I was recently thinking about ways that citizenship skills and the concept of community are conveyed to young children. Part of this thought process led me to wonder how young is too young to introduce the concept of community capacity. Since the way I try to convey the concept of community capacity with adults usually involves reference to the Community Capitals Framework, it was with delight and a new appreciation that I re-read a book with my youngest daughter recently. The book, Maya and the Town that Loved a Tree , is one I loved reading to my two older children when they were little – aside from the messages, its illustrations are bright, lovely and thought provoking, even for little ones.
However, the publication suddenly took on new meaning in the context of recent work I have been doing, using the Community Capitals Framework. Without giving away the story, I highlight below some of the community-related concepts I think it conveys:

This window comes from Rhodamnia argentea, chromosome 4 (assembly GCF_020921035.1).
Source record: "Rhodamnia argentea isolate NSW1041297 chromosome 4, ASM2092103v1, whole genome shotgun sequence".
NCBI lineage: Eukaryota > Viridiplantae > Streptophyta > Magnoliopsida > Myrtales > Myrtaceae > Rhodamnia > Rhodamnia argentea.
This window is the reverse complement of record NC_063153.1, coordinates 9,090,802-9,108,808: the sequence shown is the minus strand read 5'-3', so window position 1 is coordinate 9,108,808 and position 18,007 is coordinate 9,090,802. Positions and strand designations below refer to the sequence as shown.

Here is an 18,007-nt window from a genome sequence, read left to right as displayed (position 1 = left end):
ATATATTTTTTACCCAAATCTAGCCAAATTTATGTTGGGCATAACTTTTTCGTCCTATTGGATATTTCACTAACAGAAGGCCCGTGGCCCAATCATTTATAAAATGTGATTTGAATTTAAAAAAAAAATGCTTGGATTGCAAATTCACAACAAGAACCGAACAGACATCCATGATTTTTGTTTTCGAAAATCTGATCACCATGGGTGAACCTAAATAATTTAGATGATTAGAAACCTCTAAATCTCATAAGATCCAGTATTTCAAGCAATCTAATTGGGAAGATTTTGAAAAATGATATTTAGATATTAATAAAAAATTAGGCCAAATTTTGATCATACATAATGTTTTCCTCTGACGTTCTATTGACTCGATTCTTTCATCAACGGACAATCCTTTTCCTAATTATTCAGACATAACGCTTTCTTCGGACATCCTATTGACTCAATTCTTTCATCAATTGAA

Having identified some of the key community concepts I think this book illustrates, I encourage you to check it out and see if you agree. What books and/or other strategies would you recommend for helping children learn about community development? Finally, knowing that Dr. Seuss’ books are often used in college classrooms, I wonder what you think of using a book like this to help convey these concepts to adults. I welcome you to share your comments and responses to these questions via the Enhancing Rural Capacity Community of Practice Facebook page.
 Shaw, Kiki & Shaw, Kathryn. (1993). Maya and the Town that Loved a Tree. Universe Publishing.
 Flora, Cornelia Butler & Flora, Jan L. (2008). Rural Communities: Legacy + Change. Third Edition. Westview Press: Iowa State University. p.19
 Ibid, p.17
 Ibid, p.17
 Emery and Flora (2006). Spiraling-Up: Mapping Community Transformation with Community Capitals Framework. Community Development (v.37, no. 1). The Community Development Society.